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Back in the 1950s, Jacksonville police recommended, and politicians approved, a new traffic scheme requiring traffic on many downtown streets to move in one direction, as well as feeder roads such as College and Post streets.

The intent was to speed up the traffic, and it worked.

In past years, the Riverside roads have been returned to two-way streets and now city officials propose to convert Adams and Forsyth streets back to two-way traffic between Jefferson and Liberty – a distance of 11 blocks.

Brainiacs in City Haul have decided to slow down traffic. That also is the reason speed bumps are going up everywhere. The latest fad is called “traffic calming.”

Heaven forbid that traffic should move efficiently and that people’s time not be wasted.

One might surmise that the real reason is to inconvenience people enough so that they will use mass transit such as the Skyway Express, which is costing taxpayers millions of dollars and moving few people.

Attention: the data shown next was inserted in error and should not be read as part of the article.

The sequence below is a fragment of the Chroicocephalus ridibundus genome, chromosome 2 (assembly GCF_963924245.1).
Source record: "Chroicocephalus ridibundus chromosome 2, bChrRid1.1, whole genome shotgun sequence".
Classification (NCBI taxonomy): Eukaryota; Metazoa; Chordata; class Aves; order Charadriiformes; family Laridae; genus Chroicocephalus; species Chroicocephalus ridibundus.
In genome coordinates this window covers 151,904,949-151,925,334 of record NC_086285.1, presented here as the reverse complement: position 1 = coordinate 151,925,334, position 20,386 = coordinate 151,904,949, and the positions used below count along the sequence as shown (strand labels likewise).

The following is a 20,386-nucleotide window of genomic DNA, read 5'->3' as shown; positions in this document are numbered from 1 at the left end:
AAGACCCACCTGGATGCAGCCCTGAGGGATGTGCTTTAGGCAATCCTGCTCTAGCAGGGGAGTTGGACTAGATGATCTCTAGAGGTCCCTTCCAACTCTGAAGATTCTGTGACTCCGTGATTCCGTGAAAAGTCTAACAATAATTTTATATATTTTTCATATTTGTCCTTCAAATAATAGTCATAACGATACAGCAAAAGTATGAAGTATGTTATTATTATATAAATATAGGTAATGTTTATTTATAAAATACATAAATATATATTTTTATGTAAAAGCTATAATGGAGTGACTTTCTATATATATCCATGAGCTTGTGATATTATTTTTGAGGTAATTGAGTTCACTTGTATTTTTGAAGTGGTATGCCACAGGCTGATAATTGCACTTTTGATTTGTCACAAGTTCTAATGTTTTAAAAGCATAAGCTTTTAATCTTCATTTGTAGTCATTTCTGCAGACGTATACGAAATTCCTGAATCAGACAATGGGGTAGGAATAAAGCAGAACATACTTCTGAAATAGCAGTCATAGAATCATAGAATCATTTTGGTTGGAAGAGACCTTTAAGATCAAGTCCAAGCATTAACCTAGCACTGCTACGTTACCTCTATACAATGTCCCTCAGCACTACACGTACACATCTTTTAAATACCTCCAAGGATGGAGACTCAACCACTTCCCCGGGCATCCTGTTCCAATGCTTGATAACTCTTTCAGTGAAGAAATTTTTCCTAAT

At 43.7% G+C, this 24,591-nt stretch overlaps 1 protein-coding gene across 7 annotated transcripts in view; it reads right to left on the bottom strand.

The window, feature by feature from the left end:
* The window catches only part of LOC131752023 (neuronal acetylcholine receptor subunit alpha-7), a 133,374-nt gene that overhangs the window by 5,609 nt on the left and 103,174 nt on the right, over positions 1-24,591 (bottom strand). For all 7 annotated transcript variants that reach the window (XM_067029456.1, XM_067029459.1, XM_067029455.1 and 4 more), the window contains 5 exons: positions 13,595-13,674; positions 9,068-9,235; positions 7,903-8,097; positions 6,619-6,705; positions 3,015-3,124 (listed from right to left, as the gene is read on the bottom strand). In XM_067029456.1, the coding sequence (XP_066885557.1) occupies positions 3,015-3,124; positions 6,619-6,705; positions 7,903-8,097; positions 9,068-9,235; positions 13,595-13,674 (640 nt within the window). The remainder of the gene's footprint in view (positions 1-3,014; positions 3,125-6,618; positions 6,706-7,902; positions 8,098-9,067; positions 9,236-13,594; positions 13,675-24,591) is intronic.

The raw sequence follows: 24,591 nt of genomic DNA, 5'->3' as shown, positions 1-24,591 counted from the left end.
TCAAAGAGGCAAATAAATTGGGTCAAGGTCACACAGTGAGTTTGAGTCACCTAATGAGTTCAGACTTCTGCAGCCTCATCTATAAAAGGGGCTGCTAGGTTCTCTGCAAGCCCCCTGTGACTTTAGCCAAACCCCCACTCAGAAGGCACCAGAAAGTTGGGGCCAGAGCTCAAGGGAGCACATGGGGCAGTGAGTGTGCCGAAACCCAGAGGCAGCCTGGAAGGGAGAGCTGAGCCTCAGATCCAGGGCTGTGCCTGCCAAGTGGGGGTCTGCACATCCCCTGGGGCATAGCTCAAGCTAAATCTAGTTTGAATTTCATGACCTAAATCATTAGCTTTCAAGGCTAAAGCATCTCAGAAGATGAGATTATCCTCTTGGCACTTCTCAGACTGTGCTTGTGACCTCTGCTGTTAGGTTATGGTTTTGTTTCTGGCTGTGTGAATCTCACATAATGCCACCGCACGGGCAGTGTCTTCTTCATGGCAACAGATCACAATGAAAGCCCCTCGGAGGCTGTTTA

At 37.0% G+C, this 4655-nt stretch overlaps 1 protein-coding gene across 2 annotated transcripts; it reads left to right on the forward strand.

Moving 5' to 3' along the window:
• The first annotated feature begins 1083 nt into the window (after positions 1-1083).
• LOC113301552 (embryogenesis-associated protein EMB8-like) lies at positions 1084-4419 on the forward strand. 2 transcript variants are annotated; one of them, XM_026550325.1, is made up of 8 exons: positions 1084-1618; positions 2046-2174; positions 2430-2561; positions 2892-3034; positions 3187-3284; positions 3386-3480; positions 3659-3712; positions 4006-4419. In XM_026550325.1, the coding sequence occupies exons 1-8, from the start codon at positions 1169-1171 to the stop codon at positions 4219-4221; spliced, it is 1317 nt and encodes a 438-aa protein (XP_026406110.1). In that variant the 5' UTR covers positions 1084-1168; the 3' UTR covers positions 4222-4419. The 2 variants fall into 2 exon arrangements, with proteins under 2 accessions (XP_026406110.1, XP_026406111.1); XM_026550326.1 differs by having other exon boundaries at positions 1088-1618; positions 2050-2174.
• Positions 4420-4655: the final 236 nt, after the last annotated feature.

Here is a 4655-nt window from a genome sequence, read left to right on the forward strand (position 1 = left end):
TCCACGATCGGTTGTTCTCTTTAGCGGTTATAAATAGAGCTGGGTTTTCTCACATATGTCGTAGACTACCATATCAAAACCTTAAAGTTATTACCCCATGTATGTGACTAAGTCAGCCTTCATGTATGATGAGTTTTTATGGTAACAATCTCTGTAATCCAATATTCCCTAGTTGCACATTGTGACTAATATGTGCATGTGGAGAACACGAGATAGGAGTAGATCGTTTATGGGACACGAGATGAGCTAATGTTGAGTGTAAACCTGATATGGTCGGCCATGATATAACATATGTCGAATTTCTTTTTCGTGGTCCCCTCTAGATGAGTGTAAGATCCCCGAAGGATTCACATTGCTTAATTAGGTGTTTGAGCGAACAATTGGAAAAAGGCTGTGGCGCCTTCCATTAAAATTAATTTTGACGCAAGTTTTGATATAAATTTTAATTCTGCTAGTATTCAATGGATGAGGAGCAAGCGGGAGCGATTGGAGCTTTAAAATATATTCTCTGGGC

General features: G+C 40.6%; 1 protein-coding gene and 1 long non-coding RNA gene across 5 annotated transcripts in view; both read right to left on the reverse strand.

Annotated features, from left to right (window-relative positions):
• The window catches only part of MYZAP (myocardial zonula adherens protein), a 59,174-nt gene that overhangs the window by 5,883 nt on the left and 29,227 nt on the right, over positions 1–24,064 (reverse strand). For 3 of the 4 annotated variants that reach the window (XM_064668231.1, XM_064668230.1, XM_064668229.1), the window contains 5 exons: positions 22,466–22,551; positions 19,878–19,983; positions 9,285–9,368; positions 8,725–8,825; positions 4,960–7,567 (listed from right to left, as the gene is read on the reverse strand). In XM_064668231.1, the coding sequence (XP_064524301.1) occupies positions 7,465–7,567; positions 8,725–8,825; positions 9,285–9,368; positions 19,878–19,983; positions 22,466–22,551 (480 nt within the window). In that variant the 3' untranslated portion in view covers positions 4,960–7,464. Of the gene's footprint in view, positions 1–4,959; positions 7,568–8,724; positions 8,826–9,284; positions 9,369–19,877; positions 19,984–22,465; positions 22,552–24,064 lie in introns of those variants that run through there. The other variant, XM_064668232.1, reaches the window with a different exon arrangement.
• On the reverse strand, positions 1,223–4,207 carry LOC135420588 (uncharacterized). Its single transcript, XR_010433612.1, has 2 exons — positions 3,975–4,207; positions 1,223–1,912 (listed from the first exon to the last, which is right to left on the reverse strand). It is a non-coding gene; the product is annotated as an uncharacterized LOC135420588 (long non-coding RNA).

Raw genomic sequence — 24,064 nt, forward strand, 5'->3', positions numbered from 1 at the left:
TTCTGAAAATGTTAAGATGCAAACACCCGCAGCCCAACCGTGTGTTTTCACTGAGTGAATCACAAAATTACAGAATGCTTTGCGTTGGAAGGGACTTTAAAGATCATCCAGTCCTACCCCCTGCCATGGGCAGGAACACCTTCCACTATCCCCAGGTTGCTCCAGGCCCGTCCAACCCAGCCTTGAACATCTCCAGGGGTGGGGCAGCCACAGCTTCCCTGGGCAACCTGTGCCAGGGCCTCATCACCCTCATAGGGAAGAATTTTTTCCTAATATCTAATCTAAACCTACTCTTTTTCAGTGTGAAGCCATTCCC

Since the Skyway is such a boondoggle, City Haul now wants to throw another $380 million at it.

Another question: why on Earth would it cost $3,127,492 to convert the traffic direction on 11 blocks of two streets?

We asked City Haul for a detailed cost breakdown and were advised: “We do not have this information ready now. This project is still in planning phase, design will begin shortly. We can put together a preliminary cost estimate by the end of this week. I will send you more information as soon as it is available.”

We did learn that $1.2 million of the cost is for someone to design the changeover.

Eye on Jacksonville would have done the design for a mere $1 million, if asked:

Design: Take down the one-way signs and turn parking meters on one side of the street around to face the other way.

You’re welcome.

(NOTE: You might want to call your Council member and ask what the heck? Why does it cost $3 Million+ to turnaround one way signs and meters?)

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Lloyd was born in Jacksonville. Graduated from the University of North Florida. He spent nearly 50 years of his life in the newspaper business …beginning as a copy boy and retiring as editorial page editor for Florida Times Union. He has also been published in a number of national newspapers and magazines, as well as Internet sites. Married with children. Military Vet. Retired. Man of few words but the words are researched well, deeply considered and thoughtfully written.

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